Please submit your paper proposal (300 words + short bio-bibliographical statement) by February 15, 2017, to both Alicia Montoya, and Simon Burrows,

It is expected that papers from the symposium will form the backbone of a peer-reviewed book and / or hybrid publication.


MPCE Launch, SHARP, Newcastle, and New Postdoc

Introductory note from Project Director Simon Burrows: Regular readers of this blog will have noticed the loving makeover it has received in recent weeks from Katie McDonough. She, other MPCE project partners, and of course myself (until now I have run the blog solo), will all henceforth be collaboratively posting updates, workshop announcements, and other news here. We look forward to using this blog to reflect on the process of growing a DH project. Add us to your feed, or follow Katie on Twitter (@khetiwe24) to get the latest updates. Welcome to the MPCE journey.

The month of July was a busy one for the Mapping Print, Charting Enlightenment (MPCE) project. In conjunction with the 20th George Rudé Seminar held at Western Sydney University, Simon Burrows and Jason Ensor officially opened the next phase of FBTEE. From a database and suite of visualization tools based only on the archive of the STN, FBTEE will transform into a digital archive for a range of bibliometric data with new visualization options and links to other 18th c. DH projects. And this is just one piece of the MPCE project. In summary, the five strands of the project are:

  1. Piracy and Publishing in Pre-Revolutionary France;
  2. The Illegal Book Trade Revisited;
  3. Mapping the French Novel;
  4. Connecting Cultural Datasets;
  5. Conceptual Assessment of Digital Humanities Techniques.

Over the next several months, we will be updating the MPCE site with recent publications, partnership announcements, researcher bios, and tutorials. Stay tuned.

About our acronyms: “FBTEE” refers to the original database and project on the French book trade in Enlightenment Europe. “MPCE” is the umbrella project supporting updates to FBTEE, the creation of new databases for European book history, and other intellectual work related to 18th c. DH studies.

Late July was filled with SHARP 2016 in Paris and meetings in the Netherlands (in particular with Alicia Montoya and her project collaborators at Radboud University). The SHARP panel brought together several MCPE partners and highlighted our ongoing work to produce a digital edition of the Bibliographie  du Genre Romanesque Français.

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At SHARP 2016: “Mapping the French Novel” Panel

In August, the team travelled to the University of Newcastle to deliver a seminar on MPCE. Thanks to our host Kate Ariotti and the History@Newcastle Research Seminar for the opportunity to share our work in progress and discuss possible collaborations.

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At Newcastle: Jason Ensor describing the process of extracting records from 1980s software for a database of 18th c. French novels.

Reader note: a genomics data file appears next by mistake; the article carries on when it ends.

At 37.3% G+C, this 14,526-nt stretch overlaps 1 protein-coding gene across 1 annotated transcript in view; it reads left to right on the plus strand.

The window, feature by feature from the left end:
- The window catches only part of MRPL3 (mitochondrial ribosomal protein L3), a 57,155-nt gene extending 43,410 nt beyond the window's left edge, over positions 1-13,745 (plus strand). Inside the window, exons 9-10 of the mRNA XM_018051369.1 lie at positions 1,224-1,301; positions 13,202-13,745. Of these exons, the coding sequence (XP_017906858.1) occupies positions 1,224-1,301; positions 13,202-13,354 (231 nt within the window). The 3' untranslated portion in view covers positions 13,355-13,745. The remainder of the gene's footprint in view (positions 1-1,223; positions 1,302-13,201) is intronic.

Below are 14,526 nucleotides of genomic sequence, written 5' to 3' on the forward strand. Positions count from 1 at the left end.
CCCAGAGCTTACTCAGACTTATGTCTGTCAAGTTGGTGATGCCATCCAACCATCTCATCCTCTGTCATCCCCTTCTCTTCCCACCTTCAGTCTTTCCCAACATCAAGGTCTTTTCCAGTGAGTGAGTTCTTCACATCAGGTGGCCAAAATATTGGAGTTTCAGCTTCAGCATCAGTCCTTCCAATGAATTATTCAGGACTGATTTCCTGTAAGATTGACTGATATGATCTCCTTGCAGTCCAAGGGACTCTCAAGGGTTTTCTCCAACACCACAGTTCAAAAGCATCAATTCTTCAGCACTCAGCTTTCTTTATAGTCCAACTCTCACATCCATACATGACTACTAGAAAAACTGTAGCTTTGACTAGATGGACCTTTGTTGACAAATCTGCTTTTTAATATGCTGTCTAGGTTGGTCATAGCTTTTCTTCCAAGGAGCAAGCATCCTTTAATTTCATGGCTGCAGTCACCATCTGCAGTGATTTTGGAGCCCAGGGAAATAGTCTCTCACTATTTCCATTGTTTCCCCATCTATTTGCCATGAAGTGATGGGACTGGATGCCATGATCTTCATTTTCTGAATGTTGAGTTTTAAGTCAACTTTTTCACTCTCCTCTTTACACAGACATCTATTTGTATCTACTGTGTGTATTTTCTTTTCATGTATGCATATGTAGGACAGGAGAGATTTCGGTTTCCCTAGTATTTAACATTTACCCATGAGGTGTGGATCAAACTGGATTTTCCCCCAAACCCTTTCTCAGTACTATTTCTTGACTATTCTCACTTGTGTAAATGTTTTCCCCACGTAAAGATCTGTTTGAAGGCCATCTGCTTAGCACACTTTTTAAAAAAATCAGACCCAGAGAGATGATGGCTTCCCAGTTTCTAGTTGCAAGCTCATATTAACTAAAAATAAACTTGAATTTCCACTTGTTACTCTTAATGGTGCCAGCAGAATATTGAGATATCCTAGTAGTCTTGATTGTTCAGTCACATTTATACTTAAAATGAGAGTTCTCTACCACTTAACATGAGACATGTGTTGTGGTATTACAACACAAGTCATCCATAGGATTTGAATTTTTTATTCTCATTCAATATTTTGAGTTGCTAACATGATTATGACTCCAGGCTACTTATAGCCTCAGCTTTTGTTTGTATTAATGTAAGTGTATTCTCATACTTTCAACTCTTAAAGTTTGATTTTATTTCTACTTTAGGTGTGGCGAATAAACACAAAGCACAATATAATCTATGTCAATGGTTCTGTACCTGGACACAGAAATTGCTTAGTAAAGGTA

Looking forward, we are happy to announce that the second postdoc for MPCE will touch down in Australia in September. Dr. Laure Philip completed her Masters and PhD at the University of Warwick in the UK. Her background is in Eighteenth-Century Studies, with a particular focus on the French Revolution and the British-French relationships during the 1790s. Her thesis, supervised by Katherine Astbury, took a more literary turn, exploring the prose and memoirs of three women exiles in London in the 1790s.

Dr. Philip will work with us on the strand of the project entitled ‘The Illegal Book Trade Revisited.’ Her expertise on the French novel in the long eighteenth century will be valuable to exploring the geographical structure of the trade and its relative thematic composition, in order to discern the prevalence of Enlightenment philosophie in comparison with other illegal genres. We look forward to welcoming her next month.

Report on Digitizing Enlightenment Symposium

The Digitizing Enlightenment Symposium was held from 12-13 July, 2016 at Western Sydney University. Convened with the collaboration of  Glenn Roe (ANU), the Digitizing Enlightenment Symposium brought together venerable and youthful, big and small, personal and collaborative digital humanities projects that focused on 18th-century France. The meeting preceded the “launch” of the ARC project “Mapping Print, Charting Enlightenment” at Western Sydney University during the 20th George Rudé Seminar.

Along with Glenn Roe, Simon Burrows, Jason Ensor, and Katie McDonough welcomed participants for the first instance of a series of meetings for scholars who engage with DH as they study and teach the French 18th century.

Simon Burrows presenting on plans for FBTEE 3.0

Day one included presentations from the major 18th c. French DH projects such as ARTFL, Electronic Enlightenment, Mapping the Republic of Letters, the Comédie Française Registers Project (with its predecessor CESAR), and the French Book Trade in Enlightenment Europe.

We continued with introductions to new projects such as Alicia Montoya’s “Middlebrow Enlightenment”/MEDIATE and a digital edition of all 18th c. French romanesque works (the third generation, if you will, of this work).

Continue reading “Report on Digitizing Enlightenment Symposium”